"I'm going to speak my mind because I have nothing to lose."--S.I. Hayakawa

Monday, December 9, 2013

Things That Matter

Imagine sitting in a quiet place, a place where there are no distractions and no interruptions.  There is only one person in that room with you, sitting beside you, telling you of things that matter the most to him, and you are spellbound.

He is a great intellect with a gift for speaking, a wit that you admire and wish you could emulate.  You might not agree with him all the time, but you listen carefully and absorb what he has to say.  He speaks of his brother, baseball, politics, foreign relations, and the foibles of mankind.   He talks of dogs and cats and their eternal comparison.   He tells stories about life and death, war and medicine.

That is what it’s like to read Charles Krauthammer’s new book Things That Matter, Three Decades of Passions, Pastimes and Politics.   Had I written that title, I would have inserted a comma after Pastimes.  Dr. Krauthammer did not, and he did not because thinks commas are a pestilence and they “must be stopped.”   He wages war on commas.  I, however, write with a congestion of commas, a little collective noun I made up to describe my writing style, and I use the series comma, sir, to avoid things like Eats, Shoots and Leaves, the guide to punctuation by Lynne Truss with pandas on the cover that signify the title should have been Eats Shoots and Leaves.

I have heard Dr. Krauthammer speak so often that I am familiar with the cadence of his speech and the slight change in his voice and his droll delivery when he is making devastating fun of something or pointing out those dreaded foibles.   As I read his book (I’m less than half way through), I hear his voice in the printed words.   He is an engaging, welcome, and appreciated guest in my home.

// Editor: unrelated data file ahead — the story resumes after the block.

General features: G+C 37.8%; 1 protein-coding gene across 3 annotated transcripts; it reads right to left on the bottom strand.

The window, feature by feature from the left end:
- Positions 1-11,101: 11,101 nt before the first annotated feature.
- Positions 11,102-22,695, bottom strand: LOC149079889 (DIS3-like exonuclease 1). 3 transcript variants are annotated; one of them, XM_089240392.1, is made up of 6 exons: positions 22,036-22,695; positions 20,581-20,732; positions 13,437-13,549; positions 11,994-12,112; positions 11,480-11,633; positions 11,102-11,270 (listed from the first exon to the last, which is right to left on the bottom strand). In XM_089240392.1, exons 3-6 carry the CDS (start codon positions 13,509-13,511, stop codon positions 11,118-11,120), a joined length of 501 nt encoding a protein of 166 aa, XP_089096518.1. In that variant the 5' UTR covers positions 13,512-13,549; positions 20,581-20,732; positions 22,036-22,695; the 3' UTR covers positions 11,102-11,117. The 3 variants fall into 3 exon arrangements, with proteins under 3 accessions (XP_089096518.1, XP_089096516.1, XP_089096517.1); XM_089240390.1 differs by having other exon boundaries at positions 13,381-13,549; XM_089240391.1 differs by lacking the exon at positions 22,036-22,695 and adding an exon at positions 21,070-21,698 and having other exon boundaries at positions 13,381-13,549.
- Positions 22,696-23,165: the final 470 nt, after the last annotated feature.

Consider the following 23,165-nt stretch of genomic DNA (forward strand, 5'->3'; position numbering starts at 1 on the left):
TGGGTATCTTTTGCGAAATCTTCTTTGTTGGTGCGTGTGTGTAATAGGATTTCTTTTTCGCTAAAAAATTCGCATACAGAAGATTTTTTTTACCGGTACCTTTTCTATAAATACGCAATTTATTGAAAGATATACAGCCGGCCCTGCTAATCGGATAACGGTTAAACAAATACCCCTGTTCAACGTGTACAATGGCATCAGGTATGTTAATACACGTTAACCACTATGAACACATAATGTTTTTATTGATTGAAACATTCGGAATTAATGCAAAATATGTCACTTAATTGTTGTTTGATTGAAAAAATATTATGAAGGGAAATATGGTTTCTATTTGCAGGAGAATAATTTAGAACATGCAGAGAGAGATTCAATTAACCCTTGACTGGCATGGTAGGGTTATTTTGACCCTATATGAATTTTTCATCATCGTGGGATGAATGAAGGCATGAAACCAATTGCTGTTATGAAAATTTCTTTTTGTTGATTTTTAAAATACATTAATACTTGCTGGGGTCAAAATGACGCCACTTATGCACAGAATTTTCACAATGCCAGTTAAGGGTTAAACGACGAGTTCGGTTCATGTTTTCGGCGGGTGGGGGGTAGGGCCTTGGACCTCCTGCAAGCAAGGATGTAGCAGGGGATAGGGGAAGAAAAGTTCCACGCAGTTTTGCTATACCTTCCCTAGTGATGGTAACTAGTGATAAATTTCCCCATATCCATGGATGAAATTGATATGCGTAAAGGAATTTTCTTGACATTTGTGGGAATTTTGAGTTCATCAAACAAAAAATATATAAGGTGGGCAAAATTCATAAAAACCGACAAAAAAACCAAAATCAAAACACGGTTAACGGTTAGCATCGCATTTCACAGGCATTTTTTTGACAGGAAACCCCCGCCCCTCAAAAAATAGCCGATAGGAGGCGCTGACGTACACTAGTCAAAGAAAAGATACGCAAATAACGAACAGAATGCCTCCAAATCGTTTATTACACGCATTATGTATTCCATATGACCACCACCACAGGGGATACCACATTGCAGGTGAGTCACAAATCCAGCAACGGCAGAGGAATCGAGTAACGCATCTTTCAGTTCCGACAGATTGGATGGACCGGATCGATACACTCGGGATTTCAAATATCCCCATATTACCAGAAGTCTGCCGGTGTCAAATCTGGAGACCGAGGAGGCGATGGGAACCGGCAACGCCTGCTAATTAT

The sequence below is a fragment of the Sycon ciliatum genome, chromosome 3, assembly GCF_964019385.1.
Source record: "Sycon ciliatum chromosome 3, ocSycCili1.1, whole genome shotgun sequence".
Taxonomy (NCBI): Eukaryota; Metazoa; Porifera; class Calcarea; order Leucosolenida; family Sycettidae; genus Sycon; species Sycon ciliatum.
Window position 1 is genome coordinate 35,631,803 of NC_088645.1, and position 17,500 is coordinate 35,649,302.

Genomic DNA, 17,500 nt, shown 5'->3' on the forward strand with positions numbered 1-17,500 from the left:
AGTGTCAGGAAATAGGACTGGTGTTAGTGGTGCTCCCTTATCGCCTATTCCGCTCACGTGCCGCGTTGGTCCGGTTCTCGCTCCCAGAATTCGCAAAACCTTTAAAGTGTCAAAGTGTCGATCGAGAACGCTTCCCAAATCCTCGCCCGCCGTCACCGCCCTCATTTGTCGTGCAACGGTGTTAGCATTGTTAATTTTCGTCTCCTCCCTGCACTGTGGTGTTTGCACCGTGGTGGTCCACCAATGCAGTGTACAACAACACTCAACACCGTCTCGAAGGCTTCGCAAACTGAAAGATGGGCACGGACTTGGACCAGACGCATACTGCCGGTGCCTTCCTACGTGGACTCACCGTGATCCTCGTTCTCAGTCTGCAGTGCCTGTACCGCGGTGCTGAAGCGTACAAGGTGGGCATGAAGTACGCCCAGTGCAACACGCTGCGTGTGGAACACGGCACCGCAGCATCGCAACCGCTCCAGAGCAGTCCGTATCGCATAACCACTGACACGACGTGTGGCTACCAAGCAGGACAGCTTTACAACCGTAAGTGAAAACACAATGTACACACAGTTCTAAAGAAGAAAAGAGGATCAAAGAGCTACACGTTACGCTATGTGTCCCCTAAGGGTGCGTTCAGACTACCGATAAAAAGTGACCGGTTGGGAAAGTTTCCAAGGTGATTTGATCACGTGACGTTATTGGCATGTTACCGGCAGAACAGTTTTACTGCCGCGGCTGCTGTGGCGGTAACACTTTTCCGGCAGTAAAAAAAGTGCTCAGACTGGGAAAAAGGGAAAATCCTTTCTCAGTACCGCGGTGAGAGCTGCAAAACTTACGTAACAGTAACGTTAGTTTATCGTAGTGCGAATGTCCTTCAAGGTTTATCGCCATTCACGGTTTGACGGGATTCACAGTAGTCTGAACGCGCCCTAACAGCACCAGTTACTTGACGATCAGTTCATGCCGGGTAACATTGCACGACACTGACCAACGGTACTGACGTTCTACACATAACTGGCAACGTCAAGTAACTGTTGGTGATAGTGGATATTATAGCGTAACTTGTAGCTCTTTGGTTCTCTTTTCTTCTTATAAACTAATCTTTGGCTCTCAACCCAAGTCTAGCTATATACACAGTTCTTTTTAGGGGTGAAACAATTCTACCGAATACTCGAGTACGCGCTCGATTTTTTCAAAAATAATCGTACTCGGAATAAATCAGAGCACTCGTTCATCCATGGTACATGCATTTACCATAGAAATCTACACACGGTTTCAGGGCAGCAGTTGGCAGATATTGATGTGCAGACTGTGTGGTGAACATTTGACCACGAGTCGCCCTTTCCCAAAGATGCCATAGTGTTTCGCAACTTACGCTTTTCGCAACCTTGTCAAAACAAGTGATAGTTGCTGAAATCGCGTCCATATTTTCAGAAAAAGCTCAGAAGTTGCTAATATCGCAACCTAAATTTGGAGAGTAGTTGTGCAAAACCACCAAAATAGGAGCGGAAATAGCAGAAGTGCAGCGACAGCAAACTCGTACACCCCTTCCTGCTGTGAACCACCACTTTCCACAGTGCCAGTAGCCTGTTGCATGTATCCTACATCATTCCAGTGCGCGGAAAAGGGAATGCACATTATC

One of his most recent pronouncements was in regard to President Obama.  He said the President was the first president to commit “death by punctuation” when he said, “If you like your health care insurance, you can keep your health care insurance.  Period.”

I heartily commend this book to you.

(Financial News has called Dr. Krauthammer the most influential commentator of our times.)


  1. I watched an interview with him a couple of weeks ago on one of the "off" channels. I didn't know who he was by sight but recognized his name when spoken by the commentator later on. First it was his voice that drew me in then it was the words he spoke in answer to a question. There was just something about the "package" that held my attention. I may just have to read his book.

  2. I saw the interview that Rilly mentioned. I respect Dr. Krauthammer and hope to read his book in the very near future. Thanks for poking me in the ribs and saying something like, "just do it."

  3. Have you told Patti about this book? .. I will have to do so to be sure she knows about it .. Smiles .. Cap ..